Federal legislation also proscribes employer policies that restrict the use or content of social media. Under Section 8(a)(1) of the National Labor Relations Act, it is unlawful for an employer to interfere with or restrain employees from organizing or otherwise engaging in protected, concerted activity. The NLRB has strictly enforced this provision against social media policies by prohibiting restrictions that interfere with the exchange of information between employees that may support protected, concerted actions. Given the NLRB’s strict enforcement of this prohibition, employers cannot restrict employee social media content that is “rude,” “disparaging, “disrespectful” or “inappropriate.”
As noted above, employers are permitted to implement clearly stated policies that prohibit employee from using social media during working hours. However, there are restrictions on the employer’s right to discipline employees for the content of social media that is disseminated when the employee is not working. If the employee is engaged in “concerted activity,” such discipline is impermissible. Again, the definition of “concerted activity” remains elusive.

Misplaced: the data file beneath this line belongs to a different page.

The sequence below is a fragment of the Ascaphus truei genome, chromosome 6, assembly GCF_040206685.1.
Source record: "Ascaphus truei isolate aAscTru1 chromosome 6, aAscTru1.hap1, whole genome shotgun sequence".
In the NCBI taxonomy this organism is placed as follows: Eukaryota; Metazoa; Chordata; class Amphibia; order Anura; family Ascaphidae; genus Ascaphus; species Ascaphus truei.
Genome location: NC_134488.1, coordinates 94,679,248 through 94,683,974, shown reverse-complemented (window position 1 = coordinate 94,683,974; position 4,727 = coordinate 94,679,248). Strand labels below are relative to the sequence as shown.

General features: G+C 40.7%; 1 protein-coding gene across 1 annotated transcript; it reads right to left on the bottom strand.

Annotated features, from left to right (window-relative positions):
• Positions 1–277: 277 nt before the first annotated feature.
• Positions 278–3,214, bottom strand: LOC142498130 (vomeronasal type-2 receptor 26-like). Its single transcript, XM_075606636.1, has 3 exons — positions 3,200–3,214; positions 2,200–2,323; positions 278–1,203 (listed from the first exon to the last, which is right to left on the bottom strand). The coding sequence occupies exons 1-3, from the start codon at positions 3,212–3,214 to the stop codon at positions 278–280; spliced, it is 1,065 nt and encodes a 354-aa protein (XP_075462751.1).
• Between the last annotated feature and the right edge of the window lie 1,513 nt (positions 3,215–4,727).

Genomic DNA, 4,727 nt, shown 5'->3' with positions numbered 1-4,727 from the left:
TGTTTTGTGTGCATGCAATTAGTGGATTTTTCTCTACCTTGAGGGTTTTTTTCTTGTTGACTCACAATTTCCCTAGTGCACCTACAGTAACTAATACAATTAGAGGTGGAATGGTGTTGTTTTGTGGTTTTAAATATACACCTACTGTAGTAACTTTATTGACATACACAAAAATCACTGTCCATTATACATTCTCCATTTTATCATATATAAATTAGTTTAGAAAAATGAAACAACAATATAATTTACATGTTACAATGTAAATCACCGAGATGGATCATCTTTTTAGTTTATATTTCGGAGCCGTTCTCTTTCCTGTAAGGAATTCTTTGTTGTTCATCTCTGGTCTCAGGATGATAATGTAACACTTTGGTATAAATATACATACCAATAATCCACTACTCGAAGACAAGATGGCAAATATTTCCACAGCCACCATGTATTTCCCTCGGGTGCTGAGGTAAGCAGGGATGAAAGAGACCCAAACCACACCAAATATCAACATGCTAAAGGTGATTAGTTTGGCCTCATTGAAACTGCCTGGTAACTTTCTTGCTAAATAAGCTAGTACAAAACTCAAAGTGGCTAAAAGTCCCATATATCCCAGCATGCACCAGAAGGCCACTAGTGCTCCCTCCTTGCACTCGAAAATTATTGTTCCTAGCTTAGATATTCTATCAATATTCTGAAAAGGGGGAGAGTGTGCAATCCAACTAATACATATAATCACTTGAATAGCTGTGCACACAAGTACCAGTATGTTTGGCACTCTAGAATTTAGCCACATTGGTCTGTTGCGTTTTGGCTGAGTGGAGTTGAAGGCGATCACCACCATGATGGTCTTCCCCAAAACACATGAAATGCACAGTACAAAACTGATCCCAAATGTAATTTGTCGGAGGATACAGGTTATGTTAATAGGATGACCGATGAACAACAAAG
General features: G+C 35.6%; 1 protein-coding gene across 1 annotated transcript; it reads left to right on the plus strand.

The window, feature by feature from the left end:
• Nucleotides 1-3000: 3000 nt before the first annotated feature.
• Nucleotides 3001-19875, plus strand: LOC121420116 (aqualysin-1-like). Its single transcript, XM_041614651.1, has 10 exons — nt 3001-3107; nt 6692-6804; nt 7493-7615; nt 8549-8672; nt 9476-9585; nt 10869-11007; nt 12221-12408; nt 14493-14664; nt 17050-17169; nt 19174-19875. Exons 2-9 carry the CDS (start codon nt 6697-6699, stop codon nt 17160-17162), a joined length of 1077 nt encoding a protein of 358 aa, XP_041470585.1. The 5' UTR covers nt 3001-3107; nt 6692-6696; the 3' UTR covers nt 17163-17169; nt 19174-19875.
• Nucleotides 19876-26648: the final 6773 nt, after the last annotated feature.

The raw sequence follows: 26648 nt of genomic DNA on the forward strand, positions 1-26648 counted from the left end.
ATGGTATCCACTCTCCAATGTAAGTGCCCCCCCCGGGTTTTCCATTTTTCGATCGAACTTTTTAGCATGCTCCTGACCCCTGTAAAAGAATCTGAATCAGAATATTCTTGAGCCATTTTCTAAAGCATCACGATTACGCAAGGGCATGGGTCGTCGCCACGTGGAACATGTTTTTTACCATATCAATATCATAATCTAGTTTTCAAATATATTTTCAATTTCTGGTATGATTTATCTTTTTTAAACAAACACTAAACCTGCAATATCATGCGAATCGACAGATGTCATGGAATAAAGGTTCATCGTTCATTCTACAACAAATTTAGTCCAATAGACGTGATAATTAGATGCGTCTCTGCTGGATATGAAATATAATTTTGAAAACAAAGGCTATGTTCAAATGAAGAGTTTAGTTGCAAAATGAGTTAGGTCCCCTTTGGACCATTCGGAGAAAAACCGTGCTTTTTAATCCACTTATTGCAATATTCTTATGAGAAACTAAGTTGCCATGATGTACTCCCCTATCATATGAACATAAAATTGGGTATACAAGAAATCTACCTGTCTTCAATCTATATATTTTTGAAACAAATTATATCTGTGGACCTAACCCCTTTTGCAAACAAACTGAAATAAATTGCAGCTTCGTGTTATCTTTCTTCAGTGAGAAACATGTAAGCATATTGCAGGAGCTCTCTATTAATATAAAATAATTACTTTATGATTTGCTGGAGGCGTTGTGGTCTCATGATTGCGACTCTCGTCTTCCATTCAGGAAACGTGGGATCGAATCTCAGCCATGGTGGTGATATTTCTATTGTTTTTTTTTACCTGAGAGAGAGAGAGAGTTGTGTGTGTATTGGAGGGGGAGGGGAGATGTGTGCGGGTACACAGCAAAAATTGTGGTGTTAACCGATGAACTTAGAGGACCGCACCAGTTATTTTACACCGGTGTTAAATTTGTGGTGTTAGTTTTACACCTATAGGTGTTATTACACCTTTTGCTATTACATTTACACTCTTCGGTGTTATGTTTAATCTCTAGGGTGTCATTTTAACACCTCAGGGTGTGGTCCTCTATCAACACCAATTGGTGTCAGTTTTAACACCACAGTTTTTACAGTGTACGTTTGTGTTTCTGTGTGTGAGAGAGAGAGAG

In general, communications regarding the terms and conditions of employment that are shared with other employees are protected, and employers are not allowed to discipline employees for such communications, even if they occur during working hours.
Solutions for Potential Problems Arising from the Use of Social Media in the Workplace
Due to the growing use of mobile devices in the workplace, an employer should implement a social media policy that is tailored to the size and mobility of its employee base, the sensitivity of data that the employees handle, and the risk presented by the unauthorized or improper use of social media. For some employers, it may be necessary to maintain ownership of the mobile device and the data stored there.
In all cases, the implementation of a social media policy should include potential revisions to other company policies, such as anti-harassment provisions, to prevent the use of social media for improper purposes, such as harassment or discrimination. Such comprehensive revisions provide broader protection to the employer.